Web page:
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NY Times, Which Downplayed Holocaust, Goes to Bat for Anti-Semitic Tlaib

'No American newspaper was better positioned to highlight the Holocaust than the Times, and no American newspaper so influenced public discourse by its failure to do so... '

(Molly Bruns, Headline USA) The New York Times has received flack for publishing an indulgent 5,000 word profile on “Squad” member Rep. Rashida Tlaib, D-Mich,m that accuses her pro-Israel critics of viciousness, NewsBusters reported.

The piece breezes through Tlaib’s childhood in Detroit, discussing her relationship with her father, early career and growing interest in politics before reaching her political career.

Tlaib has made her feelings on Israel very clear, both vocally and in her voting record, and has often made claims suggesting support of Palestine is a patriotic duty of American citizens.

“Tlaib has been criticized, sometimes viciously, by Republicans and pro-Israel Democrats for calling Israel an ‘apartheid regime,'” the article reads, “and for her support of the Boycott, Divestment and Sanctions movement, which aims to end military occupation by exerting economic pressure on Israel.”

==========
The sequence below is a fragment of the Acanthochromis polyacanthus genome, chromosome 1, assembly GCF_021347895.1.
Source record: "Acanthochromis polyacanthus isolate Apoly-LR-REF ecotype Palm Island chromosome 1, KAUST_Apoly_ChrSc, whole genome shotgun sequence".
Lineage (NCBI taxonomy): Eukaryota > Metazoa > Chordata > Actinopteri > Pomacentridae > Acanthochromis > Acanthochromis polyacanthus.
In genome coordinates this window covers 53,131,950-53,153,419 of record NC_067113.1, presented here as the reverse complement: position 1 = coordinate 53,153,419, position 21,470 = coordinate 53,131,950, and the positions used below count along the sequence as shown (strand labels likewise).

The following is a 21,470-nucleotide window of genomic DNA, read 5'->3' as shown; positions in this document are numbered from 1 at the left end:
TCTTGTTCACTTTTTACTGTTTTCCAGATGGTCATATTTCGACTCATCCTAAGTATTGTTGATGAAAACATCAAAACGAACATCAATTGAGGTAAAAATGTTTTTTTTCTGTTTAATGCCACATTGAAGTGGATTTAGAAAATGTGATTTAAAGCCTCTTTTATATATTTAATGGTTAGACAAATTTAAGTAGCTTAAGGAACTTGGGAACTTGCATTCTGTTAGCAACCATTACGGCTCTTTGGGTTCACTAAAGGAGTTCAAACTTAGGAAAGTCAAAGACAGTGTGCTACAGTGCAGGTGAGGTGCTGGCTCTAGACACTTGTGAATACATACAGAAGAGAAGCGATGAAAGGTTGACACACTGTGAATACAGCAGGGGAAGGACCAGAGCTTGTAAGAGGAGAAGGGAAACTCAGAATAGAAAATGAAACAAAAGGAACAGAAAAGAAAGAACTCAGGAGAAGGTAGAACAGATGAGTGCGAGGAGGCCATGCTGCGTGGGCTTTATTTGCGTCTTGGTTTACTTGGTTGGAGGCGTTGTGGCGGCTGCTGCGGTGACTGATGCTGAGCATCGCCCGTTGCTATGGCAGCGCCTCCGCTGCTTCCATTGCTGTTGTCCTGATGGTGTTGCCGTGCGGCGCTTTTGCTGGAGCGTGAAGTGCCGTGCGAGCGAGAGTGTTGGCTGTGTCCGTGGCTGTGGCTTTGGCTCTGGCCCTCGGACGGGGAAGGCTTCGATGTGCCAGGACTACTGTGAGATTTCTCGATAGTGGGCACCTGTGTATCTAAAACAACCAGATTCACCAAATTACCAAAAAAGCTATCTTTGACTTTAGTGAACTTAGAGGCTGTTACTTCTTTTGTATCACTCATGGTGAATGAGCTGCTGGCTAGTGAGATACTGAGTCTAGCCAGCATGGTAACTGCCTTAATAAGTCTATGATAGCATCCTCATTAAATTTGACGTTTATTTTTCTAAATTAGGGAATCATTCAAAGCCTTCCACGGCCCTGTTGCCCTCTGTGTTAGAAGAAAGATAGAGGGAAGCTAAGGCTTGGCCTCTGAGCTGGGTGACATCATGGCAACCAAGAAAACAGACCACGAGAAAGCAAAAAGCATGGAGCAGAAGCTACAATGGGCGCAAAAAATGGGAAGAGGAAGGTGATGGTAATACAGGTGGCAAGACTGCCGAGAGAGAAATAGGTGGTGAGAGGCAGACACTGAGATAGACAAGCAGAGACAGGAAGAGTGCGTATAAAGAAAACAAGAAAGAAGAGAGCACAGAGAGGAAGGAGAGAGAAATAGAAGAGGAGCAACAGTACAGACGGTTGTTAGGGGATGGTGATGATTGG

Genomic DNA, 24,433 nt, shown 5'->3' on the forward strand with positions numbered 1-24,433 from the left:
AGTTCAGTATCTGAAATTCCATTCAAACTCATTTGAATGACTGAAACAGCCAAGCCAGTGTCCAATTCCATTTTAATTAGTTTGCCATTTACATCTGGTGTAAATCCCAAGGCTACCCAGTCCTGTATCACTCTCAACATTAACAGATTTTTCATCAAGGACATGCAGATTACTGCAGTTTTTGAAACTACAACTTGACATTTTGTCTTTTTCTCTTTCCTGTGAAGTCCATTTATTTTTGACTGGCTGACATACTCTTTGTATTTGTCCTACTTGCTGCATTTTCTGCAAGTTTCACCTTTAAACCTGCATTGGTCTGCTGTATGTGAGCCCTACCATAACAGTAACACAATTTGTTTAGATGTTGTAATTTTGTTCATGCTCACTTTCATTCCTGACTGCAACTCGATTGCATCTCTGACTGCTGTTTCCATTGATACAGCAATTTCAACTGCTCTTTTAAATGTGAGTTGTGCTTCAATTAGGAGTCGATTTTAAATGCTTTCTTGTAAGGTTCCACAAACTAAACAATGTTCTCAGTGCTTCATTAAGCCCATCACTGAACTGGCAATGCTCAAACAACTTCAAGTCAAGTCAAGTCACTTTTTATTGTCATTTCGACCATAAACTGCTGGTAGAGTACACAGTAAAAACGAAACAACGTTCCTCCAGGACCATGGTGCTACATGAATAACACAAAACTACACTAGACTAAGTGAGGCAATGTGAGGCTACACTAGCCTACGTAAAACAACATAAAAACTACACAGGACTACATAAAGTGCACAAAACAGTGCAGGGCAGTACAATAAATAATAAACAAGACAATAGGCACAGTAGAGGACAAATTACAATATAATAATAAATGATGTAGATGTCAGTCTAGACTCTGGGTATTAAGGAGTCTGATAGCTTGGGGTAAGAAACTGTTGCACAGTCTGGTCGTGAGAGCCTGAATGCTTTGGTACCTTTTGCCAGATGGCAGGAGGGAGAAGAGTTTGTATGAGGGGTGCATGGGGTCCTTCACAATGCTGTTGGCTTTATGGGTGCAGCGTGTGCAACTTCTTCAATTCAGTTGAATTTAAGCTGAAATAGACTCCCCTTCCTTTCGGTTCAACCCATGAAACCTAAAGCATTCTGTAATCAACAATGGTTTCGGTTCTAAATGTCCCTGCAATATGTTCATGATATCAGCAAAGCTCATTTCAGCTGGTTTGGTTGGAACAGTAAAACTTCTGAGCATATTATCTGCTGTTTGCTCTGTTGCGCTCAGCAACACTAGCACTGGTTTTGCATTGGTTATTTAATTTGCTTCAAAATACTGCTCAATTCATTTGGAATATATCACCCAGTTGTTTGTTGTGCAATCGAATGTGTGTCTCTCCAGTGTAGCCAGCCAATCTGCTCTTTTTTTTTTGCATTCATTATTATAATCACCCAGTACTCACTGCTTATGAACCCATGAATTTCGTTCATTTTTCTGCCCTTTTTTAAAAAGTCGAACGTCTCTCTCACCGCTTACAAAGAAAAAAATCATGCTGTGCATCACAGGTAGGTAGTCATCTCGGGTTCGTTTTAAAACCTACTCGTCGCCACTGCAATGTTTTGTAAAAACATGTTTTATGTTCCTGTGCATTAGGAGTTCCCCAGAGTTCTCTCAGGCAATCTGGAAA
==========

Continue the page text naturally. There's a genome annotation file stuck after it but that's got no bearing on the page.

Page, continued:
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When Tlaib voted against Israel’s Iron Dome defense, she doubled-down on the “apartheid” rhetoric, drawing bipartisan criticism.

But historically, Tlaib has drawn nothing but positive, rosy coverage from the New York Times.

Author Rozina Ali, who is writing a book about the history of “Islamophobia,” cherrypicks historical events, painting Israel as a bully and excluding stories of Palestinian terrorism within Israel, sympathizing with Tlaib every step of the way.

Historically, the New York Times has stepped lightly around Israel’s international relationships.

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Reacting to the profile of Tlaib, many have pointed out that the Times‘ coverage of Adolf Hitler’s “Final Solution” was also rather light.

“No American newspaper was better positioned to highlight the Holocaust than the Times, and no American newspaper so influenced public discourse by its failure to do so,” said journalism professor Laura Leff.

There is a great deal of speculation as to why the Times editors left the stories of the Holocaust out of print—suspected propaganda, newsroom politics, poor judgement, or fear of stigma are all possibilities.

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